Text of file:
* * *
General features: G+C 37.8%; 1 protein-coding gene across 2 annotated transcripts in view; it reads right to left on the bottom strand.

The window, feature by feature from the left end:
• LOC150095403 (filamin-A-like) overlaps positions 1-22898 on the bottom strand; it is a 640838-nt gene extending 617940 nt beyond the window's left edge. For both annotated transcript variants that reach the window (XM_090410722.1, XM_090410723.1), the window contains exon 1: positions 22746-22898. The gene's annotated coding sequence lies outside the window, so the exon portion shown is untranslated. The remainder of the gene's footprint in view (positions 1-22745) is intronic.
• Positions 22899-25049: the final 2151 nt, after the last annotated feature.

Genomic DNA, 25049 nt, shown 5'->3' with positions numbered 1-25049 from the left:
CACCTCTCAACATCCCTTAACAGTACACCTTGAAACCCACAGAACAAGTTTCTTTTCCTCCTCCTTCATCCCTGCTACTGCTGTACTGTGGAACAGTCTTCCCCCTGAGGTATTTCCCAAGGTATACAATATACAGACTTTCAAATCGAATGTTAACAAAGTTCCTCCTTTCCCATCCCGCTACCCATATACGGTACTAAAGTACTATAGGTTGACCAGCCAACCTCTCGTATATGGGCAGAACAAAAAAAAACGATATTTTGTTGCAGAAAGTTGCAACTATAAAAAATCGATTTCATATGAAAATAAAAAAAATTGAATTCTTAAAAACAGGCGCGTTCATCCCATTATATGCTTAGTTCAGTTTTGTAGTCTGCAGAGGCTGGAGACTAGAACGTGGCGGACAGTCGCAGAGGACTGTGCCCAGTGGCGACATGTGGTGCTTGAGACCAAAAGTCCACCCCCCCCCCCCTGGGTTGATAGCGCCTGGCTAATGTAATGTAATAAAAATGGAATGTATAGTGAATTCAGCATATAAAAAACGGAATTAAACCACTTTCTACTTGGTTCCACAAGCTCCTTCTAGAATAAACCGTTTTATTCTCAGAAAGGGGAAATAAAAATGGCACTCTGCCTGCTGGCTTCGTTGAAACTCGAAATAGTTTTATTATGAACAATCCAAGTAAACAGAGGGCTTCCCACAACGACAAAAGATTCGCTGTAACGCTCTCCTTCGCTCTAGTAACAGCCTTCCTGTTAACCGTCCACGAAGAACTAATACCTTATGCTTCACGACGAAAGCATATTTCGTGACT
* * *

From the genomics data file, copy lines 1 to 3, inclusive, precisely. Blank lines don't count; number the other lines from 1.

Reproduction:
General features: G+C 37.8%; 1 protein-coding gene across 2 annotated transcripts in view; it reads right to left on the bottom strand.

The window, feature by feature from the left end:
• LOC150095403 (filamin-A-like) overlaps positions 1-22898 on the bottom strand; it is a 640838-nt gene extending 617940 nt beyond the window's left edge. For both annotated transcript variants that reach the window (XM_090410722.1, XM_090410723.1), the window contains exon 1: positions 22746-22898. The gene's annotated coding sequence lies outside the window, so the exon portion shown is untranslated. The remainder of the gene's footprint in view (positions 1-22745) is intronic.